Last weekend I was in Newcastle for the Hadrian Cup rugby tournament, with the aim to meet and photo teams for Portraits Of Pride. After a slow start I was rushed off my feet however I did my best to ensure I spent time with everyone and that the last portrait was just as good as the first. I have mentioned in a previous post that I aim to spend at approximately 5 minutes with each subject and, after some comments from the weekend, here is a more detailed explanation of why I do this.
The Hadrian Cup is the biggest LGBT sporting event in the UK which saw 400 players and supporters descending on Percy Park in North Shields. The annual tens tournament was hosted and organised by the Newcastle Ravens, the North East’s only LGBT inclusive rugby team. While the action was happening on the pitch, I was set up in the clubhouse waiting to photo players during a break in their schedule or once they were knocked out of the competition. This meant a slow start with only a handful players photographed in the first few hours, however I then found myself with a queue of people from 1308hrs until the end of the day at 1749hrs. In total I had over 70 people step in front of the camera during the course of the day.
When I take a portrait I have a set format to ensure I tick all my required boxes, which is vital when working to a time constraint of just 5 minutes per subject. The format is this;
- I introduce myself, with a handshake and ask the subject’s name. I then complete a release form, on my iPad, which includes a player’s name, their snapshot, and their signature.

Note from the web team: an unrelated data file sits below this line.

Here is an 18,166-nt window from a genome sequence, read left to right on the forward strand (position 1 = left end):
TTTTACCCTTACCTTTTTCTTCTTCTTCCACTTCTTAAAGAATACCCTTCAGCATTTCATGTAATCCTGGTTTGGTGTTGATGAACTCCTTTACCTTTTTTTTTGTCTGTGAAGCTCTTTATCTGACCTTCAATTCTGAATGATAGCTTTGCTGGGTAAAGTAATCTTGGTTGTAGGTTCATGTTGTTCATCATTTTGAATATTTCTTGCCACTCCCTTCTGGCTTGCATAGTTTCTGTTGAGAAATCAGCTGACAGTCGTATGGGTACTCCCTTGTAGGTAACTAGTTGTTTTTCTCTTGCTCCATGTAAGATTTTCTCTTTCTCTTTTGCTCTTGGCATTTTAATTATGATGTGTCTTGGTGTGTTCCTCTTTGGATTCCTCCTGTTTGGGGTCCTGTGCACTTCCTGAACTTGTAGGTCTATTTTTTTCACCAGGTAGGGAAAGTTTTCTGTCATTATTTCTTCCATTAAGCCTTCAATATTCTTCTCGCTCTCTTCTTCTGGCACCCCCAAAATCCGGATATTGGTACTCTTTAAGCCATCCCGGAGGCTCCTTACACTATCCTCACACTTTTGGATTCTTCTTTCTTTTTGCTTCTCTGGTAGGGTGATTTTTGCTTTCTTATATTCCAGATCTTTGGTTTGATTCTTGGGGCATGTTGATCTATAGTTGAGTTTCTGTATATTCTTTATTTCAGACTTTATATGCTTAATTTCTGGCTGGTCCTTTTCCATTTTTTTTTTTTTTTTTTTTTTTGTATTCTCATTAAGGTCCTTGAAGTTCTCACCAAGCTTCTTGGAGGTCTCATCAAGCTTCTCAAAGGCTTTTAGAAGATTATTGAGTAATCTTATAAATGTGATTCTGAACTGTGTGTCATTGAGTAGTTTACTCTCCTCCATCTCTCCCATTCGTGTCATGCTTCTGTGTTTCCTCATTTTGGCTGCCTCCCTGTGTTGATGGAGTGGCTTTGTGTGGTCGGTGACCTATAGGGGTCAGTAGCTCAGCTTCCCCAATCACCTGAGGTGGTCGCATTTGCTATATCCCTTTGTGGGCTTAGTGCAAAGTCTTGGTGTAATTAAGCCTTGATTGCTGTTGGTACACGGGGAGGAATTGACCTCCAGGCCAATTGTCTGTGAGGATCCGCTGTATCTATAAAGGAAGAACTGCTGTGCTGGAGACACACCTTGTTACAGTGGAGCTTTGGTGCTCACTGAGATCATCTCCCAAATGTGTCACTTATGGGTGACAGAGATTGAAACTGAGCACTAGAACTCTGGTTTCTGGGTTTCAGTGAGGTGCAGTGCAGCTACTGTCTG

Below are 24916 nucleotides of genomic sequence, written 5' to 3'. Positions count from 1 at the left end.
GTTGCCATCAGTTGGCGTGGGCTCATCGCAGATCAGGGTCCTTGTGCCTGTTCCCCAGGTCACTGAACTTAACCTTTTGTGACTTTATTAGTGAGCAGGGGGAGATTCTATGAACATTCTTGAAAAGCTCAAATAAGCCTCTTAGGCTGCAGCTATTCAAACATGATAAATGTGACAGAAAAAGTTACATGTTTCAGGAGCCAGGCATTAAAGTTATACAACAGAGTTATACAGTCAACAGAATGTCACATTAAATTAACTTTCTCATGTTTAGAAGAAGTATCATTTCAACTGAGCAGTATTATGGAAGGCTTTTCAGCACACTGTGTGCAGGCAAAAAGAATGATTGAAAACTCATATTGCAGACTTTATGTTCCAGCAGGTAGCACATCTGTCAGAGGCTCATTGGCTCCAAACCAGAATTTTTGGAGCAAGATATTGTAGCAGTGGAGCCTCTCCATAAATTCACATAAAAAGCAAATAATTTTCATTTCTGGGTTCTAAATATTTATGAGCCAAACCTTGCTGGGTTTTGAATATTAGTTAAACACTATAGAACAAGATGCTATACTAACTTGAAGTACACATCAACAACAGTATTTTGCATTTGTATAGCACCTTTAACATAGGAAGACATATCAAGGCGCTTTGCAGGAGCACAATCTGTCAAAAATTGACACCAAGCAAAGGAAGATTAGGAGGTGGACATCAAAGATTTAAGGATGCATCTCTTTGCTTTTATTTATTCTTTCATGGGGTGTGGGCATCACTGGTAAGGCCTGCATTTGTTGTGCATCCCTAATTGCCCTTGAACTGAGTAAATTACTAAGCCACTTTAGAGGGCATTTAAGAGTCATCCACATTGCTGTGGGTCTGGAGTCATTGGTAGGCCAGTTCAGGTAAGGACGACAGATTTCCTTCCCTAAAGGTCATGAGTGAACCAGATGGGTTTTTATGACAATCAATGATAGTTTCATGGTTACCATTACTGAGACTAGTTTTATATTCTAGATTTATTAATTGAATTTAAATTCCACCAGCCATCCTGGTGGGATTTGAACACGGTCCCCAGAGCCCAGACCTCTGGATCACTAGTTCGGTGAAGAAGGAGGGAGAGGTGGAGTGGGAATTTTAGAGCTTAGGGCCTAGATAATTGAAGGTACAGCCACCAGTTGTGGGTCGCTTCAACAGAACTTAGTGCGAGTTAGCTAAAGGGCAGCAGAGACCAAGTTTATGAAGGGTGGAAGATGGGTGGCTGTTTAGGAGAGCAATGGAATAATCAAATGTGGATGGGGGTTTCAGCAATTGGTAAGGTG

- I spend a few minutes talking to them, taking notes of pertinent details for accurate captioning later. I have a set list of questions starting with what position they play, how long they’ve been playing rugby for and for how long they’ve been at their current club. This information then steers the conversation for the remaining time.
- At a reasonable break in conversation I focus my attention to the subject’s face and move any lighting as required and offer direction to the subjects. This is to ensure I have variety of lighting and facial directions in the end product.
- I ask the subjects to close their eyes and consider what the sport, or their club, means to them. I request they think about something personal or important and to focus on that feeling or memory. And then, when they’re ready, to open their eyes at which stage I press the shutter and take three frames. While their eyes are closed I compose the portrait so that I am able to take the frames as soon as their eyes open. This is key to capturing a subject’s immediate expression; after three frames their facial expression changes and that emotional or feeling is gone.
- Finally, I shake their hand again and thank the subject for their time.